Stunning carvings and crafts showcase Britain’s finest woodcarving
Britain’s top woodworking talent is judged for a prestigious event.
Three competitors compete to win the title of Heritage Crafts and Axminster Tools Woodworker of the Year.
And – as these images show – the competition is tough. The three finalists are a wood carver, a cabinet maker and a luthier. And the winner will be chosen on November 7th.
Otters apparently swimming in an elm plank. Most of the work of the worker David Robinson is about wildlife, landscapes, flowers and plants
Rockpool: The ‘pool table’ was inspired by a rock pool in the Western Isles of Scotland – and is filled with sea creatures
This tabletop celebrates the sculptor’s memorable travels to Peru and Brazil and records 21 animals. David said “the jaguar’s expression was a challenge to capture, the disdainful look on the giant river otter’s face is a delight, and the sloth…well, clearly life is good, hang on you be happy”
Inspired by Highland Loch Rannoch, this shows an osprey descending to catch a trout. It is made from Scottish elm, hand-rubbed oil and beeswax
Daniel Carpenter, Director of Heritage Crafts, said: “We are delighted with the quality on display among the finalists for this new award with Axminster Tools.
“The UK is full of artisan talent, although it is not always easy for artisans to do what they do amidst the challenges and demands of modern life.
“We need to shout louder about this important and rewarding part of our culture.”
The three finalists are David Robinson from East Lothian in Scotland, Jonathan Hill from London and Robin Johnson from Hastings.
David Robinson is a self-taught woodcarver with 30 years of experience.
He works largely with scissors he made himself from old pocket knives and old Land Rover springs.
The carver most often uses Scottish hardwoods for his projects – using its grain characteristics to convey the expression of the animals he depicts.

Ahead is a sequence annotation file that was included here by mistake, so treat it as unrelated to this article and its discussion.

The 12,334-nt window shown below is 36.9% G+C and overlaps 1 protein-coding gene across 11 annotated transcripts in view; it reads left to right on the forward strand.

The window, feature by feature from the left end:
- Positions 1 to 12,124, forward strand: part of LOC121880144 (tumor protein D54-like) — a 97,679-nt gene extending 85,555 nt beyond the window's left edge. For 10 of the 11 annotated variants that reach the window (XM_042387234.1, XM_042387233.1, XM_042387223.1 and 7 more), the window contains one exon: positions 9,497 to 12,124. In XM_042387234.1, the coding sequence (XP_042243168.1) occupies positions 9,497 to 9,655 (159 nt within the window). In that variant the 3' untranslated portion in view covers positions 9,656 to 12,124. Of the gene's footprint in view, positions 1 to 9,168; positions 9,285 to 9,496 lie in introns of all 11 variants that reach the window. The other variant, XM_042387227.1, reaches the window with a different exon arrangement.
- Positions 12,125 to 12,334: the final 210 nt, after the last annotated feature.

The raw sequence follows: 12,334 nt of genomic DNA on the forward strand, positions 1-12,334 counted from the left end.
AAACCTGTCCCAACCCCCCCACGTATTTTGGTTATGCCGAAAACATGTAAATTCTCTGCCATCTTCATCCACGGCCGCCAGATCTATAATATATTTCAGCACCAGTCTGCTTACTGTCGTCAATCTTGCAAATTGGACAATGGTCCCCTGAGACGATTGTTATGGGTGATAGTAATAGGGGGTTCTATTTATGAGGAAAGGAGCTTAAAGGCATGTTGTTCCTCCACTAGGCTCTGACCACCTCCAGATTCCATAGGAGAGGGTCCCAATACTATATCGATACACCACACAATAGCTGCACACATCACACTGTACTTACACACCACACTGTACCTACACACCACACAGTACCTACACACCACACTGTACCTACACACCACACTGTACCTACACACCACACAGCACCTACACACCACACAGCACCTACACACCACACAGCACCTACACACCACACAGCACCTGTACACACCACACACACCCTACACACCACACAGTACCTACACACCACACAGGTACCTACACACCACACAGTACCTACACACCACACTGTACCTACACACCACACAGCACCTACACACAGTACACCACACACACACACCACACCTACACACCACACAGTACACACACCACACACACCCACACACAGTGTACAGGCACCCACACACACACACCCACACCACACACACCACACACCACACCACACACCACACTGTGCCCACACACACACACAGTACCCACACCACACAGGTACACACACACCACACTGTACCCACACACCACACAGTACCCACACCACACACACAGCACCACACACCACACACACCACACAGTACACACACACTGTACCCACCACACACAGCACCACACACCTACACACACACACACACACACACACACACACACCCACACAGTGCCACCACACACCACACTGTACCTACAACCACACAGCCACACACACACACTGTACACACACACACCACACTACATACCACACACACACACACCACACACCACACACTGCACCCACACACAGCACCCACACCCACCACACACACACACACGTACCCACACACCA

Meanwhile, Jonathan builds historic and modern stringed instruments including the viola d’amore, lira da braccio, violin and viola families.
This Lira da braccio – a European Renaissance bowed string instrument – is largely based on the example of Giovanni Maria da Brescia in the Ashmolean Museum, Oxford
The same size as a viola, this northern Italian Brescian-style instrument has five playing strings on the fingerboard and two drone strings that can be tuned as the player wishes.
This superb Viola D’Amore Die Lorelei 7/7 has a beautiful blue-green color with its decoration based on the legend of ‘die Lorelei’, a German poem by Heinrich Heine, in which a haunting and seductive mermaid lures sailors to their dead. Each part was made using traditional techniques and materials to suit the theme. Color is made from indigo carmine stain and phthalocyanine oil pigment
His biography states that he “worked for a master luthier in Yorkshire and studied instrument making in Turkey with a traditional master luthier”.
And his website says his work reflects the beauty, craftsmanship and non-standardization of historical instruments.
Finally, Robin Johnson produces bespoke joinery, furniture and ironwork from his workshop in Hastings.
For the past 12 months he has designed and built the furniture for a gold medal winning main garden at the RHS Chelsea Flower Show and has been featured on TV shows Kings of the Wood and Salvage Hunters – The Restorers.
The work of all three will be judged for the competition organized by Heritage Crafts.
The charity was set up to celebrate and safeguard traditional craftsmanship as a fundamental part of the UK’s living heritage.
Robin making abstract corner shelves, constructed of hardwood plywood with cedar edges. Robin cut thousands of cuboids from mixed hardwood, to varying lengths, then attached them to the outer sides of the shelf, before finishing the inner sides of the shelf in Micro-Cement in a range of colors
Located on the edge of a small lake, this treehouse sits on a metal frame base and uses an old felled oak tree for its structure
Robin was commissioned by gardener and landscaper Joe Perkins to design and build a seat for his Meta Garden at the RHS Chelsea Flower Show, which explored the relationship between fungi and trees. Here is the Chanterelle chair, inspired by the shape of the mushroom with which the chair shares its name
Its chairman is King Charles and Jay Blades of The Repair Shop is a trustee.
Axminster Tools works with makers and designers at all levels, from trade professionals to craft enthusiasts.
A spokesperson said: “This new award celebrates a heritage craftsman who has made an outstanding contribution to the field of woodworking over the past year.
“It recognizes a contribution that goes far beyond the ordinary, based on a proven dedication to a particular skill in woodworking.”
The judges are Robin Wood, an internationally renowned green carpenter, Alan Styles, managing director of Axminster Tools and Sarah Goss, a traditional woodcarver.